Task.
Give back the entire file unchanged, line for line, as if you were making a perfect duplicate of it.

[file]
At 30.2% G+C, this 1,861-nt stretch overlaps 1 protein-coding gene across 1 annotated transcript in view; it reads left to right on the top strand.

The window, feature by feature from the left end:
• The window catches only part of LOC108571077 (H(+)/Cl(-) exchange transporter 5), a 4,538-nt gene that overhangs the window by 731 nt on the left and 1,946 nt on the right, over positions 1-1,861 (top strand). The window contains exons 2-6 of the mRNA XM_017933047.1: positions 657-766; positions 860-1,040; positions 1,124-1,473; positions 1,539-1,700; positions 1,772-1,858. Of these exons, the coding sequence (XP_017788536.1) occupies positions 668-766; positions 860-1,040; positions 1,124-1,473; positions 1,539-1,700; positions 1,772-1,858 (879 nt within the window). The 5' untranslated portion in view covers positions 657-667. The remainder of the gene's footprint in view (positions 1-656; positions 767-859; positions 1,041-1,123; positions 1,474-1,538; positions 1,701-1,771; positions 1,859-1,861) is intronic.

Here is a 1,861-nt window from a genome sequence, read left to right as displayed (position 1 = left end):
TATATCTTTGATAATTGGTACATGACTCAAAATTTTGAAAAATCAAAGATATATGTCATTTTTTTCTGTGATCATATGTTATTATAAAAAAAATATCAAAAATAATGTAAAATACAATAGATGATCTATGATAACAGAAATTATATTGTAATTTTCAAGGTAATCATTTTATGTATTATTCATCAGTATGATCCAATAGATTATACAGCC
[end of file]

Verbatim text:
At 30.2% G+C, this 1,861-nt stretch overlaps 1 protein-coding gene across 1 annotated transcript in view; it reads left to right on the top strand.

The window, feature by feature from the left end:
• The window catches only part of LOC108571077 (H(+)/Cl(-) exchange transporter 5), a 4,538-nt gene that overhangs the window by 731 nt on the left and 1,946 nt on the right, over positions 1-1,861 (top strand). The window contains exons 2-6 of the mRNA XM_017933047.1: positions 657-766; positions 860-1,040; positions 1,124-1,473; positions 1,539-1,700; positions 1,772-1,858. Of these exons, the coding sequence (XP_017788536.1) occupies positions 668-766; positions 860-1,040; positions 1,124-1,473; positions 1,539-1,700; positions 1,772-1,858 (879 nt within the window). The 5' untranslated portion in view covers positions 657-667. The remainder of the gene's footprint in view (positions 1-656; positions 767-859; positions 1,041-1,123; positions 1,474-1,538; positions 1,701-1,771; positions 1,859-1,861) is intronic.

Here is a 1,861-nt window from a genome sequence, read left to right as displayed (position 1 = left end):
TATATCTTTGATAATTGGTACATGACTCAAAATTTTGAAAAATCAAAGATATATGTCATTTTTTTCTGTGATCATATGTTATTATAAAAAAAATATCAAAAATAATGTAAAATACAATAGATGATCTATGATAACAGAAATTATATTGTAATTTTCAAGGTAATCATTTTATGTATTATTCATCAGTATGATCCAATAGATTATACAGCC